In recent months, partly because of the upcoming punitive damages, we have seen more and more infringers agree to voluntarily remove the relevant webpages and advertisement after receiving the letter, or even actively reach out to be a patent licensee.
 
On the contrary, if the infringer explicitly indicates that they will not stop the normal business after receiving the C&D letter, the patent owner could rely on this response as a gesture for “intentional infringement”, and may claim for punitive damages in a subsequent court proceeding.
 
(3) Choosing Courts
 
According to our experience, the courts at economically more developed cities are usually more professional in trial and decision making, and they tend to award higher damages for patent infringement cases. Good examples are IP courts based in Beijing, Shanghai and Shenzhen. A few intermediate courts based in coastal cities, like Hangzhou and Guangzhou, are also good choices. However, with the rapid increase of IP dispute cases over the years in Hangzhou and Guangzhou, the courts at these jurisdictions seem to have accumulated a huge backlog of cases and may take much longer time for trial than used before. Therefore, if the patent owner wants a quick injunction and faster decision, courts at Zhejiang and Guangdong provinces might not be a favorable option.
 
The courts at smaller cities may not be favorable either, because these courts will take more consideration of the economic status of the city and the infringer’s contribution to the local GDP. As a result, the damages awarded could be lower.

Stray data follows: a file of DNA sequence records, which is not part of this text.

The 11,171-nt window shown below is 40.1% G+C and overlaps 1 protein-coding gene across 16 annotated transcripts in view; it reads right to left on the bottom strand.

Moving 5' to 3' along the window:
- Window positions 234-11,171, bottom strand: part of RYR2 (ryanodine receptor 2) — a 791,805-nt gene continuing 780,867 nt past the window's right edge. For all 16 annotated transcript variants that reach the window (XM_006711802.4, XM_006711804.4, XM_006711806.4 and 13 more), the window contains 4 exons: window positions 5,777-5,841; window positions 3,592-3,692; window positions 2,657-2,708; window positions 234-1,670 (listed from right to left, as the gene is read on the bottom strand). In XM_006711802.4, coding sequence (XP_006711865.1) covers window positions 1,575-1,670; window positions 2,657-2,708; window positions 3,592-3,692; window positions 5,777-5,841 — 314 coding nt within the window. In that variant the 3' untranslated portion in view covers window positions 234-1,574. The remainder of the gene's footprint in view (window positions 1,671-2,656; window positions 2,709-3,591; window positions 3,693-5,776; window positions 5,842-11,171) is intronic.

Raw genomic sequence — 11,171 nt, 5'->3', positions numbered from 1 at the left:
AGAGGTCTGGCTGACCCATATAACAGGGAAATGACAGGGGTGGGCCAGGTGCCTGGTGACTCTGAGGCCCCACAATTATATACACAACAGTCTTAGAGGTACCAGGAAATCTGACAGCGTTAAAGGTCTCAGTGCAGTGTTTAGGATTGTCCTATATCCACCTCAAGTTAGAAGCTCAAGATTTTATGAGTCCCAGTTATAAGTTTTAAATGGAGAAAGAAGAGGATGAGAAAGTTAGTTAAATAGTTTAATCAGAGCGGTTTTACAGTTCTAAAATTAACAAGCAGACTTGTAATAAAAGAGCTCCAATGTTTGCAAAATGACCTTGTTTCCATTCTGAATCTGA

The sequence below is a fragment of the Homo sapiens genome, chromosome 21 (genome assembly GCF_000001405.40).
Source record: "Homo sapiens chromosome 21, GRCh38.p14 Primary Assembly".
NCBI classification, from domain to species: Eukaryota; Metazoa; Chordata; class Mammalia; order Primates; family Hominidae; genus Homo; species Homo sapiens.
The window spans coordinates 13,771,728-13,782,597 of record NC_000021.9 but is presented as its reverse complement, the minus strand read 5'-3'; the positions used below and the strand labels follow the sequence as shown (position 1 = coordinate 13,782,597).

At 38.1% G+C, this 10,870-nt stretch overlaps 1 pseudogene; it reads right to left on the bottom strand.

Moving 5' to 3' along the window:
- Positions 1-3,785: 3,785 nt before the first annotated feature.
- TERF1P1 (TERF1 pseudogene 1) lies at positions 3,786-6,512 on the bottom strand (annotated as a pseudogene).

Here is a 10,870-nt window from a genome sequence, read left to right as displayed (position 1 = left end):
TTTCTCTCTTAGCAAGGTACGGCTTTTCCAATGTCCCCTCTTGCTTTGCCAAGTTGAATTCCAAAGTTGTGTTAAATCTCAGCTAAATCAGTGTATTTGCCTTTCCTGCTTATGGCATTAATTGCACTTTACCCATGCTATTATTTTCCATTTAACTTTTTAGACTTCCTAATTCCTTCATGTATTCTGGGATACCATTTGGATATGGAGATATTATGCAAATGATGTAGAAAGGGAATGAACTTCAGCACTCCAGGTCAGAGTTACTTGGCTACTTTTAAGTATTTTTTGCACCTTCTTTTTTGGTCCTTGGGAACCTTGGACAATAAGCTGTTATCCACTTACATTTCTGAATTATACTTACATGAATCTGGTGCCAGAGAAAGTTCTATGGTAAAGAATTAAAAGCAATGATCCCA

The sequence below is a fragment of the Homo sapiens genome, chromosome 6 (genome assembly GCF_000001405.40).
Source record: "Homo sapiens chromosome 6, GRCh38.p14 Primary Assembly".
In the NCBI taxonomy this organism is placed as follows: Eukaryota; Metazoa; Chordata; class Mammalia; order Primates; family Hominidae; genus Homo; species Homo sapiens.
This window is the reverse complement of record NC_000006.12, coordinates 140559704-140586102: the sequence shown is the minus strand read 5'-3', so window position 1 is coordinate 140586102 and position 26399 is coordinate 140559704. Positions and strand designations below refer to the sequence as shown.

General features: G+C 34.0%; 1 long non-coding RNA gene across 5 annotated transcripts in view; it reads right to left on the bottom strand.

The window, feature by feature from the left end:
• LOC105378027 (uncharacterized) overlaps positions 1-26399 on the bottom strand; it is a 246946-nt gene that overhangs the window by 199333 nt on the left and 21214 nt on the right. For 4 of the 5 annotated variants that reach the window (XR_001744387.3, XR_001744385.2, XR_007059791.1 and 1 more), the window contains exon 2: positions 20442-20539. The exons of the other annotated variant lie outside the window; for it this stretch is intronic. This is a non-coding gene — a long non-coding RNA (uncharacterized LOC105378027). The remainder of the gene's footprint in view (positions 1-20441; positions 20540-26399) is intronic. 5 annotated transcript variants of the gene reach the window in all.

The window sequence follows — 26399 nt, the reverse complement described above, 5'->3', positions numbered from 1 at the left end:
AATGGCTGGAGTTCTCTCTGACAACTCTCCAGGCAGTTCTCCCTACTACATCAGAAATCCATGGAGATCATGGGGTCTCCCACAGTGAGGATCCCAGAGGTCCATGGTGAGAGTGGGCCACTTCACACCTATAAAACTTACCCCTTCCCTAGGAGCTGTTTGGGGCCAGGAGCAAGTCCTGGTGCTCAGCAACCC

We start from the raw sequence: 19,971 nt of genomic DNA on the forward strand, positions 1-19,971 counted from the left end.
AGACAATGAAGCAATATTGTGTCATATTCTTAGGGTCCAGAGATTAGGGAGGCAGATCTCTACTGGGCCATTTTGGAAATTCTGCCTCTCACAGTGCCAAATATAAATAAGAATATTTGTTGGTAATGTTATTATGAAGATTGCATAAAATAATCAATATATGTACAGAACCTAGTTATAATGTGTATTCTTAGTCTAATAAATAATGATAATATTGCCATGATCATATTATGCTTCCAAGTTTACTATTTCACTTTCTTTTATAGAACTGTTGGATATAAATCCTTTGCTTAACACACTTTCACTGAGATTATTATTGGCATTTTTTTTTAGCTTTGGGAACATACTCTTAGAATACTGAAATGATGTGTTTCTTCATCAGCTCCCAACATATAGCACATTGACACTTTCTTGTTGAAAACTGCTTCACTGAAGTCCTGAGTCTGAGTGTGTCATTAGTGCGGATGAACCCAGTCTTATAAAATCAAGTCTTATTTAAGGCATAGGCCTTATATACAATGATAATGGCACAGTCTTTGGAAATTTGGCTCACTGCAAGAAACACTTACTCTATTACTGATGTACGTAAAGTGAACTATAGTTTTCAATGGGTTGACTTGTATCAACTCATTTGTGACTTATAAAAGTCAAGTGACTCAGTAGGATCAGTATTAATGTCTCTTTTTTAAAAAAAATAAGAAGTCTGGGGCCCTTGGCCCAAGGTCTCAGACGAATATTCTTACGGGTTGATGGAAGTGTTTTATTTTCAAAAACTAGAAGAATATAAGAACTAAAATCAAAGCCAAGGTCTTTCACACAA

Therefore, if more than one court can be chosen, the patent owner may preferably choose the one in first-tier cities or top second-tier cities, where the damages awarded by the court are usually higher. However, because of the strict scope of jurisdictions in China, the patent owner may not have much freedom for forum shopping though.
 
(4) Requesting for Preservation of Evidence, Property or Act
 
If the patent owner can’t easily obtain the infringer’s sales data from the public channel, then another approach would be to request the court for preserving the evidence, before or during the court proceeding. The court will then order the other party to provide the account book, for example.
 
If the patent owner worries that the infringer may transfer the properties, then the patent owner may also request the court to preserve the properties of the infringer, before or during the court proceeding. In most circumstances however, collaterals may be needed by the court.
 
Regarding the preservation of acts (such as an injunction), it may also be possible upon a request of the plaintiff. Although the pre-litigation temporary injunction is possible in China, however, this is only for situations where a continued infringement would lead to a consequence of “irreparable loss” to the patent owner, public interest or national interest. Partly due to the high threshold for such “irreparable loss”, we seldom see courts issue pre-litigation temporary injunctions against patent infringement in daily practice.
 
If you have any questions about patent enforcement and litigation, please feel free to contact Mr. Elliot ZHOU or Ms. Fei MA at patent@foundin.cn. We are glad to provide further advices.